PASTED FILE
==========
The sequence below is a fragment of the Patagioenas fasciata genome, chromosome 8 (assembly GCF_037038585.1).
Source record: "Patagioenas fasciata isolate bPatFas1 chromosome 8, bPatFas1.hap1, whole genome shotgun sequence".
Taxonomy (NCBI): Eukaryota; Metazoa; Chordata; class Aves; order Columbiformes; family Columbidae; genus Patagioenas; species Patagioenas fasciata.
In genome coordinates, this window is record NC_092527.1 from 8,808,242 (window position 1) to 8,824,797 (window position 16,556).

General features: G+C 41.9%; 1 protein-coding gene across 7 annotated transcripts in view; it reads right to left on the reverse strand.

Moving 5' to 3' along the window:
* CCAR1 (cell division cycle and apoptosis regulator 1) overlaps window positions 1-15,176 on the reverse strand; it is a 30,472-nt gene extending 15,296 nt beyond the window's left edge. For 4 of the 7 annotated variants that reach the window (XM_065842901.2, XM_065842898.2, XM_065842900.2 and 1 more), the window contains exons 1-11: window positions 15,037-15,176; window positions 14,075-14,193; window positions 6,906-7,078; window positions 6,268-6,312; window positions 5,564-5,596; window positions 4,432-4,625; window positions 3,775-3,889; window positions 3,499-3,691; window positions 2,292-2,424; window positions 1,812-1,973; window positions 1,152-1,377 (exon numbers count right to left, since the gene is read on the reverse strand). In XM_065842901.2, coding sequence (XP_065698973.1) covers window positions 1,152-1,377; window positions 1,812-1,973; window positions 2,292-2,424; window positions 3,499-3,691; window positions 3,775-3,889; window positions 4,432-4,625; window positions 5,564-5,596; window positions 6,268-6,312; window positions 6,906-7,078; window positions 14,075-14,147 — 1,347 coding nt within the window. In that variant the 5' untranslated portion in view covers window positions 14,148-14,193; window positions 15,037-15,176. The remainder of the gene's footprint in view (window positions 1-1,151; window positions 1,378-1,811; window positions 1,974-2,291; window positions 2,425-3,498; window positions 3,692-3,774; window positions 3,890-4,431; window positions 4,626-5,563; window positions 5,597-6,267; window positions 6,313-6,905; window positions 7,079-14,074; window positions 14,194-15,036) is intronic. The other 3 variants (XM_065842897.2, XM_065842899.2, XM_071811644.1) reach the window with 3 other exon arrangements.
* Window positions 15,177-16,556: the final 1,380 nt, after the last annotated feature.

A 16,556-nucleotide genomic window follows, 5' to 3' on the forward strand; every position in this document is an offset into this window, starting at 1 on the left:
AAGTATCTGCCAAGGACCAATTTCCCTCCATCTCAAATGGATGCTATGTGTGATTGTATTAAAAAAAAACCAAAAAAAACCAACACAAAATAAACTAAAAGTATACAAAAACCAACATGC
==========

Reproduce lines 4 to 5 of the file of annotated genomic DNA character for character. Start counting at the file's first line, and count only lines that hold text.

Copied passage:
In genome coordinates, this window is record NC_092527.1 from 8,808,242 (window position 1) to 8,824,797 (window position 16,556).

General features: G+C 41.9%; 1 protein-coding gene across 7 annotated transcripts in view; it reads right to left on the reverse strand.